The unambiguous “red” thread (both of Ariadne and Marx) that runs through Zizek’s work is the attempt to rescue universalism from naysayers of all sorts. A major core of this project are his discussions of the importance of the Cartesian subject. At one point, (I can’t remember where) he chastises Adorno and Horkheimer for not being historical enough in their denunciation of Descartes, in their claims that the Cartesian subject is the root of instrumental rationality and the destructive tendencies of modernism. Ellen Wood’s brief treatment of modernity and enlightenment in The Origin of Capitalism is highly enlightening on this point, providing an historical account that separates the universalism of the Enlightenment as it appeared in feudal France from the ideology of improvement that accompanied modern thinking in capitalist England. That is, she attempts to show that some of the core values – notably the progressive values of modernism – are in fact the product of a non-capitalist system, and suggests (she makes a point of making it clear that she does not consider her discussion a fully fledged argument) that the root of instrumental rationality is more likely to be traced to the philosophies produced under a capitalist one.

One of the first divisions that need be pointed out is that ‘bourgeois’ does not (or at least did not) refer to capitalists, but city dwellers. “Bourgeois” in absolutist France, for instance, were professionals, office holders and intellectuals (184). This means that something like the French Revolution, which is held up to be one of the culminating points of the Enlightenment, was not a revolution of a capitalist class over aristocrats but of professionals, etc. who wanted access to the offices of the absolutist state in order to make their fortunes. It is here, of course, that we find the discussion of universal suffrage and the rights of man at the centre of political discourse.

Wood points out that many of the biggest know Enlightenment thinkers in France were aristocrats, not capitalists, while in England they were closely linked to capitalist expansion. In France, she argues, one finds Cartesian rationalism and rational planning, in England one finds empiricism (think Hume) and Adam Smith’s “invisible hand” – i.e. the anarchy of the Market. In France, the ideology of universal human emancipation; in England the ideology of ‘improvement’ (i.e. making land profitable). She points to the French “Gardens of Versailles” and English “natural” landscape gardening as the cultural expression of these two versions of modernity.

A formal French garnden

A formal French garnden

An English landscape Garden

An English landscape Garden

While she acknowledges that there were overlaps and cross pollinations, Wood wants to show that the above were the dominant trends and that they accompanied very different economic logics. In this way she seeks to show that the emancipatory legacy of universalism as it appeared in France is worth keeping and shouldn’t be conflated with ‘capitalist logic’ or capitalist ideologies.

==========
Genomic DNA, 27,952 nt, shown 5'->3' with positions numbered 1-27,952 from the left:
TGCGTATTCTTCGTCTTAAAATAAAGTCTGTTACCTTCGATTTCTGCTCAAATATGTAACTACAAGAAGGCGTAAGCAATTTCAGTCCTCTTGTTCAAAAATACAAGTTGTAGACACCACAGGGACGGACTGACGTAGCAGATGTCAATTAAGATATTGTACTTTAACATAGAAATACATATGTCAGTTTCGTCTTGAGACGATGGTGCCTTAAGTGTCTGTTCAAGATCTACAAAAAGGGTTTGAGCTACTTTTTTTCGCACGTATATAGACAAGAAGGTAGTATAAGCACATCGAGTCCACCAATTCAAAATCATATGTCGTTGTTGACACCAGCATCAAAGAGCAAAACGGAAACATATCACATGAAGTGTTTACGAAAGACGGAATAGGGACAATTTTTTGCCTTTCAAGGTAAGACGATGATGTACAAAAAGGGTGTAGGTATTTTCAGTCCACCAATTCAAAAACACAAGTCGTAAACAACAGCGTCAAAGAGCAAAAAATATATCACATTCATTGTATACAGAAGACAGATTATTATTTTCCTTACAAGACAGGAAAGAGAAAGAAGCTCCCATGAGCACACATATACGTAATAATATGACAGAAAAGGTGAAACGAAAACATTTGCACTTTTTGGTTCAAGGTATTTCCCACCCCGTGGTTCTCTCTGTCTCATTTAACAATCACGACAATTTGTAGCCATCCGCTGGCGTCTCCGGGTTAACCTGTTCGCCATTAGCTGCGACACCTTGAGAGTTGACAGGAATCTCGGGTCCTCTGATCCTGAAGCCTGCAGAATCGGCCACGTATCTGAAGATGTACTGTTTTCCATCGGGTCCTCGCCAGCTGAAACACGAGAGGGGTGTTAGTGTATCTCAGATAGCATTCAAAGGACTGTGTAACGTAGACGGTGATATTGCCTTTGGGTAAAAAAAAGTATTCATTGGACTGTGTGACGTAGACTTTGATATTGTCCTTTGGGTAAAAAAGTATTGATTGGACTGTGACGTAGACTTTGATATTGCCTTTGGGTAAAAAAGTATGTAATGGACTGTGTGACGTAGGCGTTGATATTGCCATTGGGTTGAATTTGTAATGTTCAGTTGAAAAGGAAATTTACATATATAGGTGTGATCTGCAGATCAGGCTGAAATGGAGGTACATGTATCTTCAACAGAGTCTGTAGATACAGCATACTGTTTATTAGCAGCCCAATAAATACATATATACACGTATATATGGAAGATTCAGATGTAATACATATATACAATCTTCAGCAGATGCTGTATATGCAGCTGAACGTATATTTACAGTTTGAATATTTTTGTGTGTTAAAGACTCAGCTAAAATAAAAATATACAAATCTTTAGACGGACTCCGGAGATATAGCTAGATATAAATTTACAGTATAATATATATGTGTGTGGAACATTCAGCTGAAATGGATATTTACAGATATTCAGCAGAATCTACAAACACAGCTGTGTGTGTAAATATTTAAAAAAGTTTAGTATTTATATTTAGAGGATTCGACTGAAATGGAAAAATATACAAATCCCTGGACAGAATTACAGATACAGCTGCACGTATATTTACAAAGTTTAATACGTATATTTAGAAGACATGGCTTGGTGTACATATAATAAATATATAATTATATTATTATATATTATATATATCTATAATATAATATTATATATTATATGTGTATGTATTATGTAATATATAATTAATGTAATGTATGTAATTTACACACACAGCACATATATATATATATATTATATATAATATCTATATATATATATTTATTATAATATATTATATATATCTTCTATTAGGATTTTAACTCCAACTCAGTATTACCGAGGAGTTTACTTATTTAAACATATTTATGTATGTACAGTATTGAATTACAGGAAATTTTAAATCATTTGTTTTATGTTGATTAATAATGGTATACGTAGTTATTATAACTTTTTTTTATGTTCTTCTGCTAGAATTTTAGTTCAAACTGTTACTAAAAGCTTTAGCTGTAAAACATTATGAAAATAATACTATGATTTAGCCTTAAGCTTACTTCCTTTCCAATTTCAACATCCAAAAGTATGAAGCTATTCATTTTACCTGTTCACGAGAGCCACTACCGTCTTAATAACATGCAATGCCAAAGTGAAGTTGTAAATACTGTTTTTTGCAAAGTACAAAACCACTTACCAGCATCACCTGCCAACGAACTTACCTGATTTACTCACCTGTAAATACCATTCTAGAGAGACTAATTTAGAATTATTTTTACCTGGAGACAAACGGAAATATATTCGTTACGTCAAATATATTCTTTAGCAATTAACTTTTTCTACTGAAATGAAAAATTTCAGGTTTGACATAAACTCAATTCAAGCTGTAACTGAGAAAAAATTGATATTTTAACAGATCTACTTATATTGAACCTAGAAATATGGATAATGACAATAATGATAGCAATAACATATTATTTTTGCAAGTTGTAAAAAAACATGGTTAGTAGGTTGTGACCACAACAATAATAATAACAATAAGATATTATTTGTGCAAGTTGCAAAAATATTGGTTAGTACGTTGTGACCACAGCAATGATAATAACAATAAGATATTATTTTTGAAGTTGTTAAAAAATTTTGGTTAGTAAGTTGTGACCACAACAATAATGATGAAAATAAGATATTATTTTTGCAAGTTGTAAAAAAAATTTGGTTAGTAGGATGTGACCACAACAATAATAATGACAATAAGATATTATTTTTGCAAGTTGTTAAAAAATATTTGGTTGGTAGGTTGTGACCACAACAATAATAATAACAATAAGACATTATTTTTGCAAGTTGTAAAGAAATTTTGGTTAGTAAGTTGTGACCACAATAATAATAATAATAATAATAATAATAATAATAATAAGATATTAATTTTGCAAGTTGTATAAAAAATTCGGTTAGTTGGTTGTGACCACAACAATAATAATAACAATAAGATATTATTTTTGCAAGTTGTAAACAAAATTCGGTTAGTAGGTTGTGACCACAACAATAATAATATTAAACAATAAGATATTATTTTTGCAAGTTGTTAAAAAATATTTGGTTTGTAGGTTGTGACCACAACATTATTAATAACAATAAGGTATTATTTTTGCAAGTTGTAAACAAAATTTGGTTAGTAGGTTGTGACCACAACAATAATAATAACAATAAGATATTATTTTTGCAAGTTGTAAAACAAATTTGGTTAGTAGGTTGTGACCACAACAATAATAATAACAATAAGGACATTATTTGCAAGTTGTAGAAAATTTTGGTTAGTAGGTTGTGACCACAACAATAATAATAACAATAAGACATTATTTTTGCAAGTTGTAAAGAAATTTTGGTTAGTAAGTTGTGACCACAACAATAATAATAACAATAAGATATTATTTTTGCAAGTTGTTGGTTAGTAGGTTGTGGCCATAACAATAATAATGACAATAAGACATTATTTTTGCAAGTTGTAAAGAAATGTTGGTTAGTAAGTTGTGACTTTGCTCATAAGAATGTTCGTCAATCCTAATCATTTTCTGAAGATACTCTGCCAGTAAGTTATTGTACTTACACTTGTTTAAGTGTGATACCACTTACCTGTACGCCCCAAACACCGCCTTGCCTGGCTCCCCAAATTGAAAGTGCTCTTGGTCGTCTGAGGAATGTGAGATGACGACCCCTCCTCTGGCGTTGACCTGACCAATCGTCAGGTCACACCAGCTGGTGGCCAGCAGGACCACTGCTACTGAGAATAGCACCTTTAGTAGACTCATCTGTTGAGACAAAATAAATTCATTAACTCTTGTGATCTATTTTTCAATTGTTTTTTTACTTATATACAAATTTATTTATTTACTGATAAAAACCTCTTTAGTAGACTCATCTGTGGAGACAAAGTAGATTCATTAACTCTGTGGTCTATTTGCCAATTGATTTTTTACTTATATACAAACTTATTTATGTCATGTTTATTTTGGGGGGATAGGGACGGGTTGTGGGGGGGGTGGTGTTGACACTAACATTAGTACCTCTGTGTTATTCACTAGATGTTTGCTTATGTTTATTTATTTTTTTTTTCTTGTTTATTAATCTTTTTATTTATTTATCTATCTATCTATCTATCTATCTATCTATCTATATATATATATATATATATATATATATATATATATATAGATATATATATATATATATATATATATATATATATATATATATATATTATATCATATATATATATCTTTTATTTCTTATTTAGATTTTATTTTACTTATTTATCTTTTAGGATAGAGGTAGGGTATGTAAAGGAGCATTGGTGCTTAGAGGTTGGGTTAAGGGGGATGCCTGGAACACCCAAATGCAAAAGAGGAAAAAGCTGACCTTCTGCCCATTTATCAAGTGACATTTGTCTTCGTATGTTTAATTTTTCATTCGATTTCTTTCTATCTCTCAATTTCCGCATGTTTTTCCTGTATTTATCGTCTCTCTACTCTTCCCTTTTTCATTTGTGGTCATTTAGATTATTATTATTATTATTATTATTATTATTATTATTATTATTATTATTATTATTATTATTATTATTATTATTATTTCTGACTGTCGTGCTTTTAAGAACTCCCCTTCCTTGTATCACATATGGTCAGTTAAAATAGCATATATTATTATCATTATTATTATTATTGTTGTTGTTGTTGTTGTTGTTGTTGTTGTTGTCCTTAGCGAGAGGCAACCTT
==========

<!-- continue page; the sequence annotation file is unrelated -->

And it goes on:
It’s worthwhile to note that the classic (Leninist) trivium runs English pragmatism, French politics, German Philosophy: it was Kant who synthesized the rationalism of Descartes and the “radical empiricism” of Hume; it was Hegel (according to Zizek) who was more Kantian than Kant, thereby completing the Kantian project; it was Marx who made Hegel walk on his feet and synthesized English political economy, French political thought (think The Eighteenth Brumaire of L.B., etc.) and German philosophy. Given the argument that Wood presents, the question that must be asked is in regards to the economic situation in Germany – i.e. what was it? That I can’t answer, but I suspect its beginnings can be found in a paper by one of Woods students, George Comninel, in his “Marx’s Context” (History of Political Thought, 21:3, 2000)

From Marx’s introduction to the critique of Hegel’s philosophy of law:

…the German conception of the modern state, which abstracts from real man, was only possible because and in so far as the modern state itself abstracts from real man or satisfies the whole man in a purely imaginary way. The Germans have thought in politics what other nations have done. Germany has been their theoretical conscience. The abstraction and arrogance of Germany’s thought always kept pace wit the one-sided and stunted character of their reality. So if the status quo of the German political system is an expression of the consummation of the ancien régime, the completion of the thorn in the flesh of the modern state, then the status quo of German political thought is an expression of the imperfection of the modern state, the damaged condition of the flesh itself (Early Writings, 250-1).